• business and industry knowledge;
  • clarity on company direction – key goals;
  • investor track record;
  • ability to have discussions and arguments without tainting the relationship; and,
  • no crucial personality objections or clashes.

Apart from having the same goals for your startup, the investors you choose should also suit your business’ stage of development.

For example, if you are a brand new business, you want angel investors or crowdfunding platforms investments. Such investors will not look to control your business from the get-go, giving you space to mould your business into something you want.

However, if you are at a later funding stage, such as during growth stages, you may want to look into venture capitalists. Venture capitalists can boost your company, but they often want high levels of control in your business. Unfortunately, this may threaten your interests in the startup business, so you must be careful before deciding who to bring on board as investors. 

Key Takeaways

There are three main ways to protect your interests as a founder in your startup. You can establish a founders agreement, a shareholders agreement and find investors who will fit into your startup with aligned interests and goals.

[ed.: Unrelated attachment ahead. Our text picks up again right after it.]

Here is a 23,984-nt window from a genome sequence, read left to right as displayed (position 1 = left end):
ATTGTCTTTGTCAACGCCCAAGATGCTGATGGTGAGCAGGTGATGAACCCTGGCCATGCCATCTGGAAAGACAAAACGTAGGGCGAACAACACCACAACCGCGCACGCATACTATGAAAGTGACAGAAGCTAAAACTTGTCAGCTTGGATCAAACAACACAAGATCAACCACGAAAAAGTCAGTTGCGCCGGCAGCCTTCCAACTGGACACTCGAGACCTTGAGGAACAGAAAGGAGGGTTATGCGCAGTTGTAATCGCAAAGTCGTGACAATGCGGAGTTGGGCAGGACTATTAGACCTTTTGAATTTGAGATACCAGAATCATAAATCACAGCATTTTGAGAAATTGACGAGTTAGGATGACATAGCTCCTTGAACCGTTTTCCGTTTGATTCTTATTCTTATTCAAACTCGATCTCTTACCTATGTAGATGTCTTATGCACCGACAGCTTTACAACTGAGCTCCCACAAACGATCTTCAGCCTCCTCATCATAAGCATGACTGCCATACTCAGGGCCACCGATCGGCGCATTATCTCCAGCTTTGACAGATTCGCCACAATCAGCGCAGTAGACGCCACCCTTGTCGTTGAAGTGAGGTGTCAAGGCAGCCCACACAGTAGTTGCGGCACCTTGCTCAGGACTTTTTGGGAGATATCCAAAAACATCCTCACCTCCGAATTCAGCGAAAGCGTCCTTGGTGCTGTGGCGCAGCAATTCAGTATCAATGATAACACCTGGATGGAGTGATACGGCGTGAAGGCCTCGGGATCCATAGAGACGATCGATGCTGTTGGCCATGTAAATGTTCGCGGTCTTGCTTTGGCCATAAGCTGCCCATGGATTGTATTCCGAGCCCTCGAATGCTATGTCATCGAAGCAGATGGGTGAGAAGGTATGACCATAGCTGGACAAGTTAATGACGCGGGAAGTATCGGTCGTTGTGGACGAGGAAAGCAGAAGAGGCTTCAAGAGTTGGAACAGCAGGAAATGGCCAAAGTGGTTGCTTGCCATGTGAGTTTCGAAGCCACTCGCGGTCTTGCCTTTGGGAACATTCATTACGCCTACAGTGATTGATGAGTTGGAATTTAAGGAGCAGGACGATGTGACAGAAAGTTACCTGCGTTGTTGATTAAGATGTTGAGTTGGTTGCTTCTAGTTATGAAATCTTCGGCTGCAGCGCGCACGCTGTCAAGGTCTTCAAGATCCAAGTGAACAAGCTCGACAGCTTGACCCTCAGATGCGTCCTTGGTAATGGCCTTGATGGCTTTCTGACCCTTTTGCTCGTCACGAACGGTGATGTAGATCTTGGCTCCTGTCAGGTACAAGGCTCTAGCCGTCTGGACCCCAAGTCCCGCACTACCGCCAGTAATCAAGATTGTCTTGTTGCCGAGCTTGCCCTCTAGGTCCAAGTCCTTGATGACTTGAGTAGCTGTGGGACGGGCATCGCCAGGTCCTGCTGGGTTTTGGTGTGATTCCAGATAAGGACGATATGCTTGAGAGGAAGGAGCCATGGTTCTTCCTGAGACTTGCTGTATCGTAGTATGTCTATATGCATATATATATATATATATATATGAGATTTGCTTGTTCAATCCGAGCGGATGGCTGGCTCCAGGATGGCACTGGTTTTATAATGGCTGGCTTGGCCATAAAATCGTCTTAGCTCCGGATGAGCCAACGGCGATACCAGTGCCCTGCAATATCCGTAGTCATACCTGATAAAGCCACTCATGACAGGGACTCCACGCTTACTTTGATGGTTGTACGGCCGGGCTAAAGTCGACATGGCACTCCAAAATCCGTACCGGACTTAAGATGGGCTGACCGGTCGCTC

If you need help with protecting your interests as a startup founder, our experienced startup lawyers can assist as part of our LegalVision membership. You will have unlimited access to lawyers who can answer your questions and draft and review your documents for a low monthly fee. Call us today on 0800 005 570 or visit our membership page.

Frequently Asked Questions

What is a founders agreement?

A founders agreement will outline the key terms that apply to founders only.

What is a shareholders agreement?

A shareholders agreement governs all the shareholders’ rights and responsibilities in your startup. It is a legally binding document that can resolve disputes and outline key issues that may arise and processes surrounding these.